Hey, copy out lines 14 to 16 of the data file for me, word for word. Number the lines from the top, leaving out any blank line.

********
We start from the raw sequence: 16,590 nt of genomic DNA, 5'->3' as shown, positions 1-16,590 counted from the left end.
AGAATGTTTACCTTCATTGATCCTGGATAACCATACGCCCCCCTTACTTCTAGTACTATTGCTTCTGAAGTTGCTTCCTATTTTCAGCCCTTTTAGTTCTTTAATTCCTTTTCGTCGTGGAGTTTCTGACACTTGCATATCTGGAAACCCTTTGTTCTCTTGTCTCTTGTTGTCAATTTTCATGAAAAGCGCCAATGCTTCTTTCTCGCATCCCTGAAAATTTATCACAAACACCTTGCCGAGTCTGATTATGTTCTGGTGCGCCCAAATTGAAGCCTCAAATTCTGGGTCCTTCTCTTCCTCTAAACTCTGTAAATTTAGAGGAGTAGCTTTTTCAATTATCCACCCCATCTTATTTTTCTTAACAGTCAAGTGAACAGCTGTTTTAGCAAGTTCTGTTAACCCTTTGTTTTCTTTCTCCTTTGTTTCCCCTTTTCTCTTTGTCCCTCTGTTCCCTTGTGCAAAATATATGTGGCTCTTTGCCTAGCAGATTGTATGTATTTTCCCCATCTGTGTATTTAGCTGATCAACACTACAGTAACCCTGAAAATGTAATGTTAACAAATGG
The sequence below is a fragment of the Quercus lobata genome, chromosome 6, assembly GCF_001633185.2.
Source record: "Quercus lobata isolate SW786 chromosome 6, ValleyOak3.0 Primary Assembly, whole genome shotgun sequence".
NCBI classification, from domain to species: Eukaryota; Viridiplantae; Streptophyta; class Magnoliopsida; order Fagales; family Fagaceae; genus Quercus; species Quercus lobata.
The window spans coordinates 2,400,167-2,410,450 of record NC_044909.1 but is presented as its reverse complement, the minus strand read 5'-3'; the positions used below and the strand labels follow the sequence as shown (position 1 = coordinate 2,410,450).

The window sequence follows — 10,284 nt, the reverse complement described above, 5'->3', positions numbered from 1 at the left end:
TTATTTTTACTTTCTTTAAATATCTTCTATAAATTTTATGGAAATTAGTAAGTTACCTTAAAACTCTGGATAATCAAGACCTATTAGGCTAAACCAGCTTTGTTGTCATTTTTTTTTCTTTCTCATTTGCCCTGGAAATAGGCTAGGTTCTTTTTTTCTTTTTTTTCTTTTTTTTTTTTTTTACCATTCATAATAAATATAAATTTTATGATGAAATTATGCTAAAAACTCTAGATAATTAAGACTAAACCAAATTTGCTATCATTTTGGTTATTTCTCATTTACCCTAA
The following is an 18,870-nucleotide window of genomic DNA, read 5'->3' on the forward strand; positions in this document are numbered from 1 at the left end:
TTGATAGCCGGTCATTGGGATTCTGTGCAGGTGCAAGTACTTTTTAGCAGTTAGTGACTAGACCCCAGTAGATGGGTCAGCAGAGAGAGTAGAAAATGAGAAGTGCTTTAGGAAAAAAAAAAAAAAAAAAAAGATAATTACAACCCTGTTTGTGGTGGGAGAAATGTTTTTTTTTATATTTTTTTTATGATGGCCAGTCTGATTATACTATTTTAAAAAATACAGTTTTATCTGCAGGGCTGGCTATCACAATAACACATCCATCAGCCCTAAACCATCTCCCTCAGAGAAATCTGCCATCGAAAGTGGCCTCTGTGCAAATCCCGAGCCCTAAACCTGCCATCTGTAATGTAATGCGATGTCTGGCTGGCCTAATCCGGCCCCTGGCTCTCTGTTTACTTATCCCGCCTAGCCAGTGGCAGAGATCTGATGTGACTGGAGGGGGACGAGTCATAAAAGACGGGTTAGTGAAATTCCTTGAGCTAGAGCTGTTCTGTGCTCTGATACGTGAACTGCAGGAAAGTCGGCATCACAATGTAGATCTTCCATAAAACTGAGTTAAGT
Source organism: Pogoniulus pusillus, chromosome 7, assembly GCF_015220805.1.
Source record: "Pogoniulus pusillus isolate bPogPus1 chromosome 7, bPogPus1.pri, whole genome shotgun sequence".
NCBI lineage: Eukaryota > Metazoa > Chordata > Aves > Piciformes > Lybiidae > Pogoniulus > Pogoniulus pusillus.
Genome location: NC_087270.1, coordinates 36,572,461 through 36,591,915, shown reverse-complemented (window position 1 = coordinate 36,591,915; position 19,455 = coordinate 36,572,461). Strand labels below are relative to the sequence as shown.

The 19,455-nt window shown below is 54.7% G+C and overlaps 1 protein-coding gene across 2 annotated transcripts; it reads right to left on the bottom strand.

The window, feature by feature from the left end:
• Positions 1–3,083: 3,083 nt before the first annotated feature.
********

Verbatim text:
Genome location: NC_087270.1, coordinates 36,572,461 through 36,591,915, shown reverse-complemented (window position 1 = coordinate 36,591,915; position 19,455 = coordinate 36,572,461). Strand labels below are relative to the sequence as shown.

The 19,455-nt window shown below is 54.7% G+C and overlaps 1 protein-coding gene across 2 annotated transcripts; it reads right to left on the bottom strand.

The window, feature by feature from the left end: